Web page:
Will New Propaganda Ban Have an Impact?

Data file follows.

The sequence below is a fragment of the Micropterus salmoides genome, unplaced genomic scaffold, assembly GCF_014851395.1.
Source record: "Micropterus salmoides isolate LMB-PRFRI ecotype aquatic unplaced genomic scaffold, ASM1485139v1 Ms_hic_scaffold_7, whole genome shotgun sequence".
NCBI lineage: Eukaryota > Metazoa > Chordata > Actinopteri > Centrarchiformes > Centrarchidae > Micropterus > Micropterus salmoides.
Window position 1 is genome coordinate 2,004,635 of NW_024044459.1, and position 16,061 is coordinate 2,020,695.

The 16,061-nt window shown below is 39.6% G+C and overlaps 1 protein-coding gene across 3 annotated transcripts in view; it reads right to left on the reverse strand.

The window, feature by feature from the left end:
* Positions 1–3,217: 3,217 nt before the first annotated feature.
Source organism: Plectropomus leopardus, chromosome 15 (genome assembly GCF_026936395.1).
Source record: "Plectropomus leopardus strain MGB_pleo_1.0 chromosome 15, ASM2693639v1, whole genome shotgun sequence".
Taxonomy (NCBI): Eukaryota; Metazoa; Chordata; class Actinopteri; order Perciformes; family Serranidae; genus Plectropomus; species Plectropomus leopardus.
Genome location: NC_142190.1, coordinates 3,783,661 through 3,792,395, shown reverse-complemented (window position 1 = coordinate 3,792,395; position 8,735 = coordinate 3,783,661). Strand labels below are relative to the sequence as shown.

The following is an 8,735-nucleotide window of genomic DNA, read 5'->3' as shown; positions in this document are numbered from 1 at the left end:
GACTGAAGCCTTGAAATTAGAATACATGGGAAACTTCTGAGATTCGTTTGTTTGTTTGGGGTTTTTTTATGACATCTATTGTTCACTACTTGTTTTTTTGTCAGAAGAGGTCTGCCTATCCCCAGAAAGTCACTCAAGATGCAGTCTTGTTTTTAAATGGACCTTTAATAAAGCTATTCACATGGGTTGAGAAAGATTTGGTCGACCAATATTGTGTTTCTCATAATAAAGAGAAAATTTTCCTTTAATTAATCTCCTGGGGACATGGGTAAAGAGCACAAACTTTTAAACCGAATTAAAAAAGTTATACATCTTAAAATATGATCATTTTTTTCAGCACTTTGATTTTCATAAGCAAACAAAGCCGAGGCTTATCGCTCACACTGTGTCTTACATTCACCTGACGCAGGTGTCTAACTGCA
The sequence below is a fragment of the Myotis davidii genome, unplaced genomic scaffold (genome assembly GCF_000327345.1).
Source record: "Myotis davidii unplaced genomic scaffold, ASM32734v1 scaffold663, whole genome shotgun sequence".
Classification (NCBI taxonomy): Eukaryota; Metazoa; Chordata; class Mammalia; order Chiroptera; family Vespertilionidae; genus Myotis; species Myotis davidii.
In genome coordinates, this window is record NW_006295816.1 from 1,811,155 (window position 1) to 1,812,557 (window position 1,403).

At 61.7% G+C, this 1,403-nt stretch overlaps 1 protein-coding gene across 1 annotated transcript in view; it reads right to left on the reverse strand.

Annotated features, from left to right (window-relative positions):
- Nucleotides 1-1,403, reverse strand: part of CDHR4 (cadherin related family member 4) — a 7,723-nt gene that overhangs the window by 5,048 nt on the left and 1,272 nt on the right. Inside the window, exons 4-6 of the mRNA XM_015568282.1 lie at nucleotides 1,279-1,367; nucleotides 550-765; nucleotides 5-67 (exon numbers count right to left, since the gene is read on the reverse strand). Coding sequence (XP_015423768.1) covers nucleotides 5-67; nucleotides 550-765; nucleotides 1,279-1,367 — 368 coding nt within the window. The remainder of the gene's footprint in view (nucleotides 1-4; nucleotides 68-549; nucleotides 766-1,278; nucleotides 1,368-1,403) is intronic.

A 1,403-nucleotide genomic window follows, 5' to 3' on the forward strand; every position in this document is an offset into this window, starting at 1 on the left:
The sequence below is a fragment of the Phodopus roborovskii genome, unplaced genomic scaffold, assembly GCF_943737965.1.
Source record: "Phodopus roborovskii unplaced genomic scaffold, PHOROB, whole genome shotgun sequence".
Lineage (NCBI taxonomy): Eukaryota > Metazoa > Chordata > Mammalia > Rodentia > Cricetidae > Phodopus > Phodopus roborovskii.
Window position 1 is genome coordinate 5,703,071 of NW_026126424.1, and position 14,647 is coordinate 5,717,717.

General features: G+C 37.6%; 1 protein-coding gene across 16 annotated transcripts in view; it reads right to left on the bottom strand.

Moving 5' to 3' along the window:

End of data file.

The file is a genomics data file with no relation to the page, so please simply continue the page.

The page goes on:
In April 2008, the New York Times exposed the Pentagon pundit scandal, where the Defense Department cultivated retired military officials who are frequent media commentators, to serve as "message force multipliers" for Bush administration policies on Iraq, Afghanistan, Guantanamo Bay and other controversial topics. In response, members of Congress condemned the program and called for investigations. Three investigations are pending, but one bill recently passed Congress. Senator John Kerry, its lead sponsor, says the measure will ensure that "taxpayer money isn't used to peddle propaganda on the American people." But the measure, introduced as S. 3099, neither defines what constitutes "propaganda" nor establishes enforcement mechanisms. It also bans Pentagon propaganda "within the United States not otherwise specifically authorized," without clarifying if that extends to web-based or broadcast materials intended for foreign audiences but accessible from the United States. The Defense Department has claimed that propagandizing U.S. audiences is permissible, as long as that was not the government's intent.